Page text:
Last week, I wrote about the Eagles front office outsmarting and outflanking the rest of the NFL during free agency. That analysis was only based on a single report detailing how the Eagles set up their offseason plan months in advance.
Now we know, however, that the planning actually began years ago, not just months. That’s the takeaway from New York Times NFL writer Judy Battista, who talked to Banner and Lurie recently:
The structuring, it turns out, began not long after N.F.L. owners decided in the spring of 2008 to opt out of the collective bargaining agreement. The Eagles examined the rules that would be put in place and realized the 2011 free-agency period, if it happened at all, would present an extraordinary buyer’s market.
Because players who would usually have been unrestricted free agents in 2010 were tied up instead, two free-agent classes would be rolled into one, at the same time as teams would again have to work within a salary cap after having none in 2010 — meaning some teams would not be buyers because they were close to the cap number.
So began the meticulous preparation for what finally came to fruition in the last two weeks. In contracts they made late in 2008 and 2009 — including those for Asante Samuel and Jason Peters — the Eagles purposely made the 2011 cap numbers the lowest of the contracts, which is unusual because most contracts have their lowest cap numbers early in the deal.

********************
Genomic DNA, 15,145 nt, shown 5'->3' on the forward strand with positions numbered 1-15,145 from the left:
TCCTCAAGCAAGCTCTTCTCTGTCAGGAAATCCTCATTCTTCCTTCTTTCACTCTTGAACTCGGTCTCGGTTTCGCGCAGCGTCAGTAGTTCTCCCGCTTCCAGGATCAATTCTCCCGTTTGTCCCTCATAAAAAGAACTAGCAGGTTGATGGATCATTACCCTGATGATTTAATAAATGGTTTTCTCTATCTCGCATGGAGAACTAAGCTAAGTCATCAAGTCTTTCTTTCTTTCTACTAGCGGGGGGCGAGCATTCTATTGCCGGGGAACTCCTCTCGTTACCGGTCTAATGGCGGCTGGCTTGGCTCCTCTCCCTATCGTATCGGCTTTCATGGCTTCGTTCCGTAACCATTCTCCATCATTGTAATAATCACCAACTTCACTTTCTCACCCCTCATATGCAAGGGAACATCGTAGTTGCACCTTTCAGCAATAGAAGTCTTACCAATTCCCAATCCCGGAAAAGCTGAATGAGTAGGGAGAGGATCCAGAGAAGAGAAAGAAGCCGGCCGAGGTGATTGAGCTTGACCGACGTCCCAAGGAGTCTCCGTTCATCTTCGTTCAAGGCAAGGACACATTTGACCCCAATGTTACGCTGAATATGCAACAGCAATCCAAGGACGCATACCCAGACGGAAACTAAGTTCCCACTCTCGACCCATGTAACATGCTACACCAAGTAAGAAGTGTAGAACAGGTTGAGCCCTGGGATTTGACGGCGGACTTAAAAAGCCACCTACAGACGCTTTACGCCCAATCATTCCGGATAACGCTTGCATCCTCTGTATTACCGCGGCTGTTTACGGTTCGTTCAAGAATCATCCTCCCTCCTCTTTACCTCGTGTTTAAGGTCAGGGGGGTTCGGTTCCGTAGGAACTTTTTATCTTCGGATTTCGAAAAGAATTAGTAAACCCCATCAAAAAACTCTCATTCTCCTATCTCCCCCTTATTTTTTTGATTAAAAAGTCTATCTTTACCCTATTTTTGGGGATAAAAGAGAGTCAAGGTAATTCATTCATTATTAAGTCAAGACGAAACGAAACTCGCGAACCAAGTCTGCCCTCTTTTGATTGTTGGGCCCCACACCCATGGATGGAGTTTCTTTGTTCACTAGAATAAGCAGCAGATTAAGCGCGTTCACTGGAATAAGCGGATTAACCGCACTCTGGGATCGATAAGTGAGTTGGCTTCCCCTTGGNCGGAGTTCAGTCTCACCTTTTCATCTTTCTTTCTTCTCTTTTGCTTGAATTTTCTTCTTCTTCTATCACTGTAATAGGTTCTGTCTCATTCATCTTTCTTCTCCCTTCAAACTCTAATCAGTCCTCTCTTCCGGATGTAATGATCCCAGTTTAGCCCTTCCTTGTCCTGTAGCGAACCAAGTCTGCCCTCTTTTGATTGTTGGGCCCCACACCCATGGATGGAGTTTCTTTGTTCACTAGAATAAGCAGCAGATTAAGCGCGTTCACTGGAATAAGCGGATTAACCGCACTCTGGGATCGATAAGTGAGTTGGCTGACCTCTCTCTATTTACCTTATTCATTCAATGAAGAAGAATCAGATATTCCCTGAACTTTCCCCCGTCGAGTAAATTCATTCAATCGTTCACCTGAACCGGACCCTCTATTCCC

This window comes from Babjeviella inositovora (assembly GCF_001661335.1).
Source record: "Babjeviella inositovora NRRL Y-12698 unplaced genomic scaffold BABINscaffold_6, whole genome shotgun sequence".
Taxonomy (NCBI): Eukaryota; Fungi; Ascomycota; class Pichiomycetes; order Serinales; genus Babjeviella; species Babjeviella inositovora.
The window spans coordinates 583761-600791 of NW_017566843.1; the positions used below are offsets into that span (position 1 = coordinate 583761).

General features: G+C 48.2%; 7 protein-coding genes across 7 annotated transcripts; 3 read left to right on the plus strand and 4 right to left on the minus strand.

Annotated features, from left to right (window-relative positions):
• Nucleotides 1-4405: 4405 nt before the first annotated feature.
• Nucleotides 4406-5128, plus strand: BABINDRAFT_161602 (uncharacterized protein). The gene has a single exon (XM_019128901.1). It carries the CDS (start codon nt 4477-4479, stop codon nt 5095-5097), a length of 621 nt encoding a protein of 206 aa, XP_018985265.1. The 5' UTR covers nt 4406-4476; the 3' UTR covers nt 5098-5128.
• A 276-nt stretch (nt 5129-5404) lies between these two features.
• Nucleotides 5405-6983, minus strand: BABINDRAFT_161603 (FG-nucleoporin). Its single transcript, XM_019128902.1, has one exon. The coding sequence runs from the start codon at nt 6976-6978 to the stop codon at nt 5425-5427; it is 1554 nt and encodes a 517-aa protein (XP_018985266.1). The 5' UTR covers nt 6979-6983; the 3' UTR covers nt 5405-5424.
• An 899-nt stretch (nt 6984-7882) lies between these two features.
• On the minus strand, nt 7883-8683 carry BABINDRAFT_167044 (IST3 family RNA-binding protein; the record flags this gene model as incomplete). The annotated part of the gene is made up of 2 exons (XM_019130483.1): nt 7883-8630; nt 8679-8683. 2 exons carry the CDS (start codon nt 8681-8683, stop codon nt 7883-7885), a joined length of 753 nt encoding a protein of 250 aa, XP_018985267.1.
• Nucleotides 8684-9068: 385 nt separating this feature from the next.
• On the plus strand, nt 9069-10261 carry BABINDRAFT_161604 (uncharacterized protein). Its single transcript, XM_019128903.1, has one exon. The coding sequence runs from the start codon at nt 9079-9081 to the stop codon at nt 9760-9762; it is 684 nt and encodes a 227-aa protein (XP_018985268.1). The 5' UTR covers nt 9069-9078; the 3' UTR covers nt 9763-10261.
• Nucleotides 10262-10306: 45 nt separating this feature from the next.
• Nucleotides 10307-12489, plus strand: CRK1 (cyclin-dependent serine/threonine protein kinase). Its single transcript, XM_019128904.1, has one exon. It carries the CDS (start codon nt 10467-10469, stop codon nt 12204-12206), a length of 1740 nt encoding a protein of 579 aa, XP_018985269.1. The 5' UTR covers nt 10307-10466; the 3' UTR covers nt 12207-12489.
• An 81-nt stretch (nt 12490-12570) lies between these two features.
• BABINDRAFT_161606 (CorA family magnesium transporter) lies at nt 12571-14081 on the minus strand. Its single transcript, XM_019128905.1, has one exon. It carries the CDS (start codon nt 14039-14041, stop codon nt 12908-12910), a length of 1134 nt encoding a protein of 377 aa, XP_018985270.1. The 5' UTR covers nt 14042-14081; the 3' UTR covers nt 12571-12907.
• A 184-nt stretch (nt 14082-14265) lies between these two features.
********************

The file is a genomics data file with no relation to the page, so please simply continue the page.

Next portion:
“You’ll have twice as many players available as usual, and we’re either locked out or there is a reduced cap,” Banner said. “You don’t have to be a brilliant person to figure out there’s going to be huge opportunity. You can’t have increased supply and reduced dollars and not have it. We didn’t know the names, but we did it to take advantage of what was clearly going to be a very team-friendly marketplace. There was a strategic element to this. There was luck as well. Frankly, it turned out better than we hoped.”
No, Joe, you don’t have to to be brilliant. But apparently you have to be smarter and have more foresight than everyone else.
I suppose, if you’re unwilling to trust Banner, you could be skeptical that the Eagles really planned so far in advance. But the Samuel and Peters contracts are intriguing evidence. Check out Eagles Cap if you don’t believe the team structured their contracts this way from the beginning.
After years of mismanagement, the Eagles finally have a front office that’s often a step or more ahead of the rest of the league. Philly fans are naturally predisposed to cynicism, and will probably revolt when this team fails to live up to our expectations in 2011. But at this point, all I can do is shake my head in appreciation. Unfortunately, this group won’t be around forever.
Photo from Getty.